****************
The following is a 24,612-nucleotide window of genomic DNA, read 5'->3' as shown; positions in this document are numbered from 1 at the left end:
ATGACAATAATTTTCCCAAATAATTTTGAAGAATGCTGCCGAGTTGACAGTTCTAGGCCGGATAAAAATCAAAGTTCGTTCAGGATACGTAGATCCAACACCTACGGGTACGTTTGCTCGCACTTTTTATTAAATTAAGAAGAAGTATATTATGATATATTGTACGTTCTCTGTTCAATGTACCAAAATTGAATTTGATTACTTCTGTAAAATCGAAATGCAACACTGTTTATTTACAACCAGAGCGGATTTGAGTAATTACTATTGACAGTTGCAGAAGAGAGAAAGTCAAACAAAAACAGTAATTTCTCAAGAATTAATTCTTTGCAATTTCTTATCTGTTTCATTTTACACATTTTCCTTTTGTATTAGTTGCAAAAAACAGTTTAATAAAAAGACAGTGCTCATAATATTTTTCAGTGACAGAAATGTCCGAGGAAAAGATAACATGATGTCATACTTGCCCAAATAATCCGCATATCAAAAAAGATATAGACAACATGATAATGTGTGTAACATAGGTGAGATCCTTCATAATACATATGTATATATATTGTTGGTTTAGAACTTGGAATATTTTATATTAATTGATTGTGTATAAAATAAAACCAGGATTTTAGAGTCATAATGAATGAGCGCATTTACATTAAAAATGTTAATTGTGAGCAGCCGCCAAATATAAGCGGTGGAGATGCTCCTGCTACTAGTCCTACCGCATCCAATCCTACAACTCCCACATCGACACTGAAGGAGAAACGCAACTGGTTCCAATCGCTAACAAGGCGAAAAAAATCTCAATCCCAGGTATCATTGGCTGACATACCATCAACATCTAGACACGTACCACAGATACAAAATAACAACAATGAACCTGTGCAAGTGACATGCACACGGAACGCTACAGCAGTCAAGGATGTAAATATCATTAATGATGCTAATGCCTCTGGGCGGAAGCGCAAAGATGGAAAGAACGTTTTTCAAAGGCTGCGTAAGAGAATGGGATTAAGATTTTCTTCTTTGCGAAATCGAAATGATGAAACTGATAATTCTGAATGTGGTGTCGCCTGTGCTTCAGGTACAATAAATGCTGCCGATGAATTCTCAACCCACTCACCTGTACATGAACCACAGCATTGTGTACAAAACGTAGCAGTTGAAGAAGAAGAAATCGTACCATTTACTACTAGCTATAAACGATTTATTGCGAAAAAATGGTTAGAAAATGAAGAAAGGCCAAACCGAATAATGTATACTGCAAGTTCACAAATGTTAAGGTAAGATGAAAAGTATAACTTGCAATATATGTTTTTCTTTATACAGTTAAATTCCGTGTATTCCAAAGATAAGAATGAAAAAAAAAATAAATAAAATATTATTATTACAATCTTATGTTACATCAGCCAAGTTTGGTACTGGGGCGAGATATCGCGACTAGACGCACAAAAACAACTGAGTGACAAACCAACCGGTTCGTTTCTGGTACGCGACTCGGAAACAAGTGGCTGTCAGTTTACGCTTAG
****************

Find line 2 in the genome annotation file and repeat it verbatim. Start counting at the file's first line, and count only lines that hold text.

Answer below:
ATGACAATAATTTTCCCAAATAATTTTGAAGAATGCTGCCGAGTTGACAGTTCTAGGCCGGATAAAAATCAAAGTTCGTTCAGGATACGTAGATCCAACACCTACGGGTACGTTTGCTCGCACTTTTTATTAAATTAAGAAGAAGTATATTATGATATATTGTACGTTCTCTGTTCAATGTACCAAAATTGAATTTGATTACTTCTGTAAAATCGAAATGCAACACTGTTTATTTACAACCAGAGCGGATTTGAGTAATTACTATTGACAGTTGCAGAAGAGAGAAAGTCAAACAAAAACAGTAATTTCTCAAGAATTAATTCTTTGCAATTTCTTATCTGTTTCATTTTACACATTTTCCTTTTGTATTAGTTGCAAAAAACAGTTTAATAAAAAGACAGTGCTCATAATATTTTTCAGTGACAGAAATGTCCGAGGAAAAGATAACATGATGTCATACTTGCCCAAATAATCCGCATATCAAAAAAGATATAGACAACATGATAATGTGTGTAACATAGGTGAGATCCTTCATAATACATATGTATATATATTGTTGGTTTAGAACTTGGAATATTTTATATTAATTGATTGTGTATAAAATAAAACCAGGATTTTAGAGTCATAATGAATGAGCGCATTTACATTAAAAATGTTAATTGTGAGCAGCCGCCAAATATAAGCGGTGGAGATGCTCCTGCTACTAGTCCTACCGCATCCAATCCTACAACTCCCACATCGACACTGAAGGAGAAACGCAACTGGTTCCAATCGCTAACAAGGCGAAAAAAATCTCAATCCCAGGTATCATTGGCTGACATACCATCAACATCTAGACACGTACCACAGATACAAAATAACAACAATGAACCTGTGCAAGTGACATGCACACGGAACGCTACAGCAGTCAAGGATGTAAATATCATTAATGATGCTAATGCCTCTGGGCGGAAGCGCAAAGATGGAAAGAACGTTTTTCAAAGGCTGCGTAAGAGAATGGGATTAAGATTTTCTTCTTTGCGAAATCGAAATGATGAAACTGATAATTCTGAATGTGGTGTCGCCTGTGCTTCAGGTACAATAAATGCTGCCGATGAATTCTCAACCCACTCACCTGTACATGAACCACAGCATTGTGTACAAAACGTAGCAGTTGAAGAAGAAGAAATCGTACCATTTACTACTAGCTATAAACGATTTATTGCGAAAAAATGGTTAGAAAATGAAGAAAGGCCAAACCGAATAATGTATACTGCAAGTTCACAAATGTTAAGGTAAGATGAAAAGTATAACTTGCAATATATGTTTTTCTTTATACAGTTAAATTCCGTGTATTCCAAAGATAAGAATGAAAAAAAAAATAAATAAAATATTATTATTACAATCTTATGTTACATCAGCCAAGTTTGGTACTGGGGCGAGATATCGCGACTAGACGCACAAAAACAACTGAGTGACAAACCAACCGGTTCGTTTCTGGTACGCGACTCGGAAACAAGTGGCTGTCAGTTTACGCTTAG